Munn v. Illinois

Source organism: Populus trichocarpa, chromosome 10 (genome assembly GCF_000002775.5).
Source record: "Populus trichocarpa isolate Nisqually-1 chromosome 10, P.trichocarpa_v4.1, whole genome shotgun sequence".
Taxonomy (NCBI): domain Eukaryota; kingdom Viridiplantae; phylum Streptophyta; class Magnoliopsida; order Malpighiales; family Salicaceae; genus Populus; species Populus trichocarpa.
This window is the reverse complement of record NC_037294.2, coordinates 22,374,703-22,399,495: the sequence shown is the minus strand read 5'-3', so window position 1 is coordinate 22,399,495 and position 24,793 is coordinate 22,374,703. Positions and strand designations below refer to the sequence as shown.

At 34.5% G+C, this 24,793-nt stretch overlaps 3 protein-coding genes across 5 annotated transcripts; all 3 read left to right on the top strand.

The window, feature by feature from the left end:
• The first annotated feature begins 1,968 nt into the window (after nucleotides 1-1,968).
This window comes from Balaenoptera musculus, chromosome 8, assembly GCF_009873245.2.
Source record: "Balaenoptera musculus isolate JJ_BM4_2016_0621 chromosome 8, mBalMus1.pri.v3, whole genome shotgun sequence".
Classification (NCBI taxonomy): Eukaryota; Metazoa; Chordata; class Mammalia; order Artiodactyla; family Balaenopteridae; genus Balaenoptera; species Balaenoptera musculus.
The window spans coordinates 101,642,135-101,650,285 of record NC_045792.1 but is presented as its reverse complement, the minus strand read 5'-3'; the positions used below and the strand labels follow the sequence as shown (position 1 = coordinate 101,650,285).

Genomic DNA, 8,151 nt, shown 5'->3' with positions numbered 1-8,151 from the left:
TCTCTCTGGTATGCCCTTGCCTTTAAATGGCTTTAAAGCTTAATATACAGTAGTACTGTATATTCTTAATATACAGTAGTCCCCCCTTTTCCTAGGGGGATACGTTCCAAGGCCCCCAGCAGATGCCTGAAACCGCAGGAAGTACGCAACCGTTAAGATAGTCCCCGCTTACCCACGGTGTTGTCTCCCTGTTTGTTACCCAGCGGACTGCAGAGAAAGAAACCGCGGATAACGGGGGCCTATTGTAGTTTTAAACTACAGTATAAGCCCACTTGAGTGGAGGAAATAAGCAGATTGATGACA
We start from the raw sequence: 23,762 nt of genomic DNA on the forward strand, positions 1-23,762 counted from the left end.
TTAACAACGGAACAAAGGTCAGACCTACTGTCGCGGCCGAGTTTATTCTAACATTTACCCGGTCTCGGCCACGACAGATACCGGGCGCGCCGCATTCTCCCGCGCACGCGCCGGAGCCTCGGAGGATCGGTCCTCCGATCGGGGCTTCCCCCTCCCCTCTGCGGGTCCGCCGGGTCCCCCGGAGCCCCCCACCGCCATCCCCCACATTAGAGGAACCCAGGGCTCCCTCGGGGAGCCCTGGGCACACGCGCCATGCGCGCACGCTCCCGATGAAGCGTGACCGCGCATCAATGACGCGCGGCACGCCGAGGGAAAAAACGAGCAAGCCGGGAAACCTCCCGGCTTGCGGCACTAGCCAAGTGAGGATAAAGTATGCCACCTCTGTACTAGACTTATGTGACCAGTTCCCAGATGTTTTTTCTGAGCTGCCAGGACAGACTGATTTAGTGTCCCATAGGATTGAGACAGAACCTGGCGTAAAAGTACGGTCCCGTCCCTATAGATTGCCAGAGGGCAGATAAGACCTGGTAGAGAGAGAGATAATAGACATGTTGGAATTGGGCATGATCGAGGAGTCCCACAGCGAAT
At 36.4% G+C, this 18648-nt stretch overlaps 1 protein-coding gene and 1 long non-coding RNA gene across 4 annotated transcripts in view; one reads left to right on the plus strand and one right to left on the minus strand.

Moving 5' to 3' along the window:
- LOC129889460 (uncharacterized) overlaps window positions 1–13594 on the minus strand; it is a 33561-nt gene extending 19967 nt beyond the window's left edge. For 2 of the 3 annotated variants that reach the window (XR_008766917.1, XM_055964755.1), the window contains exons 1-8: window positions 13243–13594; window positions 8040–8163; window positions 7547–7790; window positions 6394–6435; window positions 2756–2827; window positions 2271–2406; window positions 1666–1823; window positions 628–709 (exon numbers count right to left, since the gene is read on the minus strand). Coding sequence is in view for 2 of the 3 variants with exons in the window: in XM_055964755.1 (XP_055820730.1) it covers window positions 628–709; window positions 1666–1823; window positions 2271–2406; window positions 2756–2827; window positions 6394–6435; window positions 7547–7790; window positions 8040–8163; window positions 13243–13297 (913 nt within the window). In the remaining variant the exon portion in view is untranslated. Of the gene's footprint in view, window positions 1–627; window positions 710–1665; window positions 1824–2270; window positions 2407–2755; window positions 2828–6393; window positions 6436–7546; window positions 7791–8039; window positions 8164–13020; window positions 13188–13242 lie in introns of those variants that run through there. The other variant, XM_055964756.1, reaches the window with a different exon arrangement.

Munn v. Illinois, 94 U.S. 113 (1877), was a United States Supreme Court case dealing with corporate rates and agriculture. The Munn case opened the door for states to regulate certain businesses within their borders, including railroads, and was an important case in the struggle for public regulation of private enterprise in post-Civil War America. Chief Justice Waite argued that the states may regulate the use of private property "when such regulation becomes necessary for the public good." Waite resurrected a Latin legal doctrine to support his view: "When property is affected with a public interest, it ceases to be juris privati only." Munn was one of six cases, the so-called Granger cases, all decided in the United States Supreme Court during the same term, all bearing on the same point, and all decided on the same principles. Later court decisions, however, sharply curtailed the government’s power to regulate business.

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